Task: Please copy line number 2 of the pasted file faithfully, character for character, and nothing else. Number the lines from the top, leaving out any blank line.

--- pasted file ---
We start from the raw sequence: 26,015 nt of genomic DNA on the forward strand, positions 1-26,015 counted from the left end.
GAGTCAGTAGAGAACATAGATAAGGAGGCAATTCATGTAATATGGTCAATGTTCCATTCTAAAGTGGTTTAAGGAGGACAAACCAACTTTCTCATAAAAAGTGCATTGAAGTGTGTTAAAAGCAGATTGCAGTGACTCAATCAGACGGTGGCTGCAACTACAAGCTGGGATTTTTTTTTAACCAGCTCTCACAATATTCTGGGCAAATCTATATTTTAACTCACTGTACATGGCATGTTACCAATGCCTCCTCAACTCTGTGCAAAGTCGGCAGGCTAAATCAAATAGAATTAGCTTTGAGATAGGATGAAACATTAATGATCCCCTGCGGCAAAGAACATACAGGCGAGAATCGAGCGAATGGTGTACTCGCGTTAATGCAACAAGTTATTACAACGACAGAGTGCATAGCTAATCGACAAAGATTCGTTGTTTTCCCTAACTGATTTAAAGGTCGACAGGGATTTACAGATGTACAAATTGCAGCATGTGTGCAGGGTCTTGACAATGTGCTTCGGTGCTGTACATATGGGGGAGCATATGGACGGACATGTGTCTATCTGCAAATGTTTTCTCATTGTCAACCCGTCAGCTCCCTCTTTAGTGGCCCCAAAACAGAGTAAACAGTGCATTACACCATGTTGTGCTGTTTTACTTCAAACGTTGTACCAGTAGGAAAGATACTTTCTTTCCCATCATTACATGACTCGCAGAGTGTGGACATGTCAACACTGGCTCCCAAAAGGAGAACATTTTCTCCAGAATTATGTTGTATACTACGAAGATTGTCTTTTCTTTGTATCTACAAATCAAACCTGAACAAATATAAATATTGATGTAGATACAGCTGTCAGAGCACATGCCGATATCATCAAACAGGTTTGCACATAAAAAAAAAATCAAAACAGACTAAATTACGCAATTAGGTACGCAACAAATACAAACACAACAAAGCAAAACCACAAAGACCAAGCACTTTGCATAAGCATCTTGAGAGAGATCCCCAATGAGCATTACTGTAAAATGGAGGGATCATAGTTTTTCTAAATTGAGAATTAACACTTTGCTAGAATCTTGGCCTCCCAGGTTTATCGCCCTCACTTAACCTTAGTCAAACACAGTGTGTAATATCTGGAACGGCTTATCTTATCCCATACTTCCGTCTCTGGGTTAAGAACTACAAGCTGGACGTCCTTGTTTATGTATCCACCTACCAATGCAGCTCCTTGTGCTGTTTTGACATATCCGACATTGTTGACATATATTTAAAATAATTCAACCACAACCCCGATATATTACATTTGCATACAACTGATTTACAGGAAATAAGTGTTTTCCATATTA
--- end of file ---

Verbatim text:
GAGTCAGTAGAGAACATAGATAAGGAGGCAATTCATGTAATATGGTCAATGTTCCATTCTAAAGTGGTTTAAGGAGGACAAACCAACTTTCTCATAAAAAGTGCATTGAAGTGTGTTAAAAGCAGATTGCAGTGACTCAATCAGACGGTGGCTGCAACTACAAGCTGGGATTTTTTTTTAACCAGCTCTCACAATATTCTGGGCAAATCTATATTTTAACTCACTGTACATGGCATGTTACCAATGCCTCCTCAACTCTGTGCAAAGTCGGCAGGCTAAATCAAATAGAATTAGCTTTGAGATAGGATGAAACATTAATGATCCCCTGCGGCAAAGAACATACAGGCGAGAATCGAGCGAATGGTGTACTCGCGTTAATGCAACAAGTTATTACAACGACAGAGTGCATAGCTAATCGACAAAGATTCGTTGTTTTCCCTAACTGATTTAAAGGTCGACAGGGATTTACAGATGTACAAATTGCAGCATGTGTGCAGGGTCTTGACAATGTGCTTCGGTGCTGTACATATGGGGGAGCATATGGACGGACATGTGTCTATCTGCAAATGTTTTCTCATTGTCAACCCGTCAGCTCCCTCTTTAGTGGCCCCAAAACAGAGTAAACAGTGCATTACACCATGTTGTGCTGTTTTACTTCAAACGTTGTACCAGTAGGAAAGATACTTTCTTTCCCATCATTACATGACTCGCAGAGTGTGGACATGTCAACACTGGCTCCCAAAAGGAGAACATTTTCTCCAGAATTATGTTGTATACTACGAAGATTGTCTTTTCTTTGTATCTACAAATCAAACCTGAACAAATATAAATATTGATGTAGATACAGCTGTCAGAGCACATGCCGATATCATCAAACAGGTTTGCACATAAAAAAAAAATCAAAACAGACTAAATTACGCAATTAGGTACGCAACAAATACAAACACAACAAAGCAAAACCACAAAGACCAAGCACTTTGCATAAGCATCTTGAGAGAGATCCCCAATGAGCATTACTGTAAAATGGAGGGATCATAGTTTTTCTAAATTGAGAATTAACACTTTGCTAGAATCTTGGCCTCCCAGGTTTATCGCCCTCACTTAACCTTAGTCAAACACAGTGTGTAATATCTGGAACGGCTTATCTTATCCCATACTTCCGTCTCTGGGTTAAGAACTACAAGCTGGACGTCCTTGTTTATGTATCCACCTACCAATGCAGCTCCTTGTGCTGTTTTGACATATCCGACATTGTTGACATATATTTAAAATAATTCAACCACAACCCCGATATATTACATTTGCATACAACTGATTTACAGGAAATAAGTGTTTTCCATATTA